Acts 22:1‭-‬30 KJV
https://bible.com/bible/1/act.22.1-30.KJV

Misunderstanding can happen among God’s children

This chapter is somewhat controversial. It could be understood to be saying that the Holy Spirit is telling Paul not to go to Jerusalem and that Paul participating in a Jewish ritual is not what God wanted. On the other hand, it could be seen as Paul being warned what will happen, but he is not being told by God not to go. What is clear is that the church in Jerusalem is now openly embracing Paul’s ministry to Gentiles while still not wanting to close the door on Jews. Paul’s desire to connect himself to his Jewish heritage is misunderstood and leads to his arrest.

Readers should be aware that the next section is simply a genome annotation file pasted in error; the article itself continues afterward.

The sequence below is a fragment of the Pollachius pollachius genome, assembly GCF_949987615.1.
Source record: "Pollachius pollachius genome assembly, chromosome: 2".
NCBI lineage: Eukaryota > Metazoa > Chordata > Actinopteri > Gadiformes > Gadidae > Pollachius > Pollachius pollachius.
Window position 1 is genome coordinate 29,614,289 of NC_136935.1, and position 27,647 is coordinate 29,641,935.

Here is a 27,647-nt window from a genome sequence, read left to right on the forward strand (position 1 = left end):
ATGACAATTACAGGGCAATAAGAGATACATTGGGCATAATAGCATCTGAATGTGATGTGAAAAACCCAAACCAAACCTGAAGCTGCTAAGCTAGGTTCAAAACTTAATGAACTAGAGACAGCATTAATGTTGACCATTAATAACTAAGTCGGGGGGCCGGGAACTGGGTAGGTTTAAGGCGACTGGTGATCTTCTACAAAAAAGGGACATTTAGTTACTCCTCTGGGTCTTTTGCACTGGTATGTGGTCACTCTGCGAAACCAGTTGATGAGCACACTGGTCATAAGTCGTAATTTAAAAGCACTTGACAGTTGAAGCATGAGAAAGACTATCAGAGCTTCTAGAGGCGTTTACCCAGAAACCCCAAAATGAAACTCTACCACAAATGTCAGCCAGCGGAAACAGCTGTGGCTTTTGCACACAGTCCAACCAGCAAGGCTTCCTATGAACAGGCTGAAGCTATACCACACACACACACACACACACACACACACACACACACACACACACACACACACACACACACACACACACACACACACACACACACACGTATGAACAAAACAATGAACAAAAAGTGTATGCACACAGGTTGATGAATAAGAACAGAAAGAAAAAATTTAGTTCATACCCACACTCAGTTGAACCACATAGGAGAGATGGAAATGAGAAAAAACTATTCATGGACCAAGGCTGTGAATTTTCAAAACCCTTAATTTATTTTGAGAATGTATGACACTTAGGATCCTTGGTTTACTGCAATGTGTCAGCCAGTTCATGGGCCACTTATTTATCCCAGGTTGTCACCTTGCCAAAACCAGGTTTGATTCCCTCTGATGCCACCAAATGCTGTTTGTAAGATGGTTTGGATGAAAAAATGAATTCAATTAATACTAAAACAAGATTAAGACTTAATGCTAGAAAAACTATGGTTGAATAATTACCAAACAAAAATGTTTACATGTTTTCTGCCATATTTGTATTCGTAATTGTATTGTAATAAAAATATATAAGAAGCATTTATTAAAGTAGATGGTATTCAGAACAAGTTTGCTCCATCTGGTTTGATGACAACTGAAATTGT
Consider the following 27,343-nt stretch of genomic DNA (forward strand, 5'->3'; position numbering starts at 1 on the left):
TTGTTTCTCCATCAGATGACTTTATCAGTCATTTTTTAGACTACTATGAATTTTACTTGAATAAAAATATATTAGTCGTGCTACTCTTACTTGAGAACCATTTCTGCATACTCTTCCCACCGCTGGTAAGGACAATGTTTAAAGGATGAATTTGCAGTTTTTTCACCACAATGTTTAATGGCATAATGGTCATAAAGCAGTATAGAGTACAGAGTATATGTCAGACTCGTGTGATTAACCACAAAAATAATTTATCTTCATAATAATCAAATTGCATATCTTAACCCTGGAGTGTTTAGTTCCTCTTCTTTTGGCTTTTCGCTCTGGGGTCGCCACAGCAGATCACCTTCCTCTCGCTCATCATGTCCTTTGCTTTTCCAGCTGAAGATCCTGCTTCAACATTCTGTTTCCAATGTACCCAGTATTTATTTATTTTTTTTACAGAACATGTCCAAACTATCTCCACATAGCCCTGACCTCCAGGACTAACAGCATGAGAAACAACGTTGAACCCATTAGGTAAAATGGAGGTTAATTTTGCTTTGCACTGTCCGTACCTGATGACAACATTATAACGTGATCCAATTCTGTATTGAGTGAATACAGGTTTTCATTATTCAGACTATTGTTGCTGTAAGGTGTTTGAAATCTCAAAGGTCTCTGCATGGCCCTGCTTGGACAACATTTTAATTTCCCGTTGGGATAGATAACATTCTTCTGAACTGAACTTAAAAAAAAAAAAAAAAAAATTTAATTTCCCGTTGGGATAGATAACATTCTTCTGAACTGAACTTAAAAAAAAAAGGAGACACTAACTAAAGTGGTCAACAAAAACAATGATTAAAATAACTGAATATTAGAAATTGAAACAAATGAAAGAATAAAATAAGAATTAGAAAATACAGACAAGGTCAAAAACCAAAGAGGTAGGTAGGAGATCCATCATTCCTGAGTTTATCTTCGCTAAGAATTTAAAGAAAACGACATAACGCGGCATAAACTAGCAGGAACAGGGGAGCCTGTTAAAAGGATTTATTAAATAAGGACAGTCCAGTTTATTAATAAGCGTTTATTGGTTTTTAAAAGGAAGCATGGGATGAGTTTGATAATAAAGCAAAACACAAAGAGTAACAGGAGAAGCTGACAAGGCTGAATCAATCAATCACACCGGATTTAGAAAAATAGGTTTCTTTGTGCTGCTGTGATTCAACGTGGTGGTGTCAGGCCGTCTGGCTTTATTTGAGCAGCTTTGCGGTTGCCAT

Paul was trying to convince Jews that he was still one of them, but his actions were perceived to be against Jewish traditions. Our best attempts at trying to help people can often be misunderstood. We may want to help someone turn away from an incorrect belief or activity, but it may be perceived as close-minded or judgmental. We can’t control how people respond to what we do, but we can check our motives to make sure they are based on love and a genuine desire to encourage.